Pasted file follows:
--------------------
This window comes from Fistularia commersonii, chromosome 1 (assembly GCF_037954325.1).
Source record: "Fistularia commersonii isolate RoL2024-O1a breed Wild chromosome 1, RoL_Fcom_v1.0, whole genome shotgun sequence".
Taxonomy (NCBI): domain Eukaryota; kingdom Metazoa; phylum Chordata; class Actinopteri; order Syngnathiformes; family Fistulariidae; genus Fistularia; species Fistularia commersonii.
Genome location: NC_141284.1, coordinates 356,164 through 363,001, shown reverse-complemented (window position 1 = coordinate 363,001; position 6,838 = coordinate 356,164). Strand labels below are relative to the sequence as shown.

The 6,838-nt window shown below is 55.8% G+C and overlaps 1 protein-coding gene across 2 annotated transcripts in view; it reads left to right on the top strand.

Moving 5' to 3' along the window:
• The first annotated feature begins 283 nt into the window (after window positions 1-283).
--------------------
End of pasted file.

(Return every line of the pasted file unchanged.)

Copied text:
This window comes from Fistularia commersonii, chromosome 1 (assembly GCF_037954325.1).
Source record: "Fistularia commersonii isolate RoL2024-O1a breed Wild chromosome 1, RoL_Fcom_v1.0, whole genome shotgun sequence".
Taxonomy (NCBI): domain Eukaryota; kingdom Metazoa; phylum Chordata; class Actinopteri; order Syngnathiformes; family Fistulariidae; genus Fistularia; species Fistularia commersonii.
Genome location: NC_141284.1, coordinates 356,164 through 363,001, shown reverse-complemented (window position 1 = coordinate 363,001; position 6,838 = coordinate 356,164). Strand labels below are relative to the sequence as shown.

The 6,838-nt window shown below is 55.8% G+C and overlaps 1 protein-coding gene across 2 annotated transcripts in view; it reads left to right on the top strand.

Moving 5' to 3' along the window:
• The first annotated feature begins 283 nt into the window (after window positions 1-283).